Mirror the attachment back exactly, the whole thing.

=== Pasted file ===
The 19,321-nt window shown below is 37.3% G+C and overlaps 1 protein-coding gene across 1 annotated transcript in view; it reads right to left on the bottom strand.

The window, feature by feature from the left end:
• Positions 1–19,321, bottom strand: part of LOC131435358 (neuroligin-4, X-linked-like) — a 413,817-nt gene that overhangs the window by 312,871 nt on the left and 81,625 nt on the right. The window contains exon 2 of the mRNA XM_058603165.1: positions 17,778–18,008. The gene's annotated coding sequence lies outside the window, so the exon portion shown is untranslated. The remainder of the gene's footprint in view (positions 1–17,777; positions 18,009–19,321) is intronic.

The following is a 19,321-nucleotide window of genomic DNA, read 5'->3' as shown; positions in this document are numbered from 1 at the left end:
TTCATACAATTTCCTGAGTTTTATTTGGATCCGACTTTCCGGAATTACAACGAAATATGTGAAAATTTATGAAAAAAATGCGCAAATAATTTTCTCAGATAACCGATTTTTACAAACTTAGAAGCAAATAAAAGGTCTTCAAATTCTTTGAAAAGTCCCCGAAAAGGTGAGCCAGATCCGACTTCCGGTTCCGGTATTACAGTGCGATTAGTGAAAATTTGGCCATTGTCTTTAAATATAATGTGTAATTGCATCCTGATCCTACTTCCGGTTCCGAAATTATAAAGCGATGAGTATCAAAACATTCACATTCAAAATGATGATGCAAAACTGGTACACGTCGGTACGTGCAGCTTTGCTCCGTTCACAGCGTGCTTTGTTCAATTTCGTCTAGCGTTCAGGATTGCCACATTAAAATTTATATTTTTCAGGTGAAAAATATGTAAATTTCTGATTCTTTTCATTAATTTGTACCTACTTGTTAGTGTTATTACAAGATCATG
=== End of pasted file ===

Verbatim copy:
The 19,321-nt window shown below is 37.3% G+C and overlaps 1 protein-coding gene across 1 annotated transcript in view; it reads right to left on the bottom strand.

The window, feature by feature from the left end:
• Positions 1–19,321, bottom strand: part of LOC131435358 (neuroligin-4, X-linked-like) — a 413,817-nt gene that overhangs the window by 312,871 nt on the left and 81,625 nt on the right. The window contains exon 2 of the mRNA XM_058603165.1: positions 17,778–18,008. The gene's annotated coding sequence lies outside the window, so the exon portion shown is untranslated. The remainder of the gene's footprint in view (positions 1–17,777; positions 18,009–19,321) is intronic.

The following is a 19,321-nucleotide window of genomic DNA, read 5'->3' as shown; positions in this document are numbered from 1 at the left end:
TTCATACAATTTCCTGAGTTTTATTTGGATCCGACTTTCCGGAATTACAACGAAATATGTGAAAATTTATGAAAAAAATGCGCAAATAATTTTCTCAGATAACCGATTTTTACAAACTTAGAAGCAAATAAAAGGTCTTCAAATTCTTTGAAAAGTCCCCGAAAAGGTGAGCCAGATCCGACTTCCGGTTCCGGTATTACAGTGCGATTAGTGAAAATTTGGCCATTGTCTTTAAATATAATGTGTAATTGCATCCTGATCCTACTTCCGGTTCCGAAATTATAAAGCGATGAGTATCAAAACATTCACATTCAAAATGATGATGCAAAACTGGTACACGTCGGTACGTGCAGCTTTGCTCCGTTCACAGCGTGCTTTGTTCAATTTCGTCTAGCGTTCAGGATTGCCACATTAAAATTTATATTTTTCAGGTGAAAAATATGTAAATTTCTGATTCTTTTCATTAATTTGTACCTACTTGTTAGTGTTATTACAAGATCATG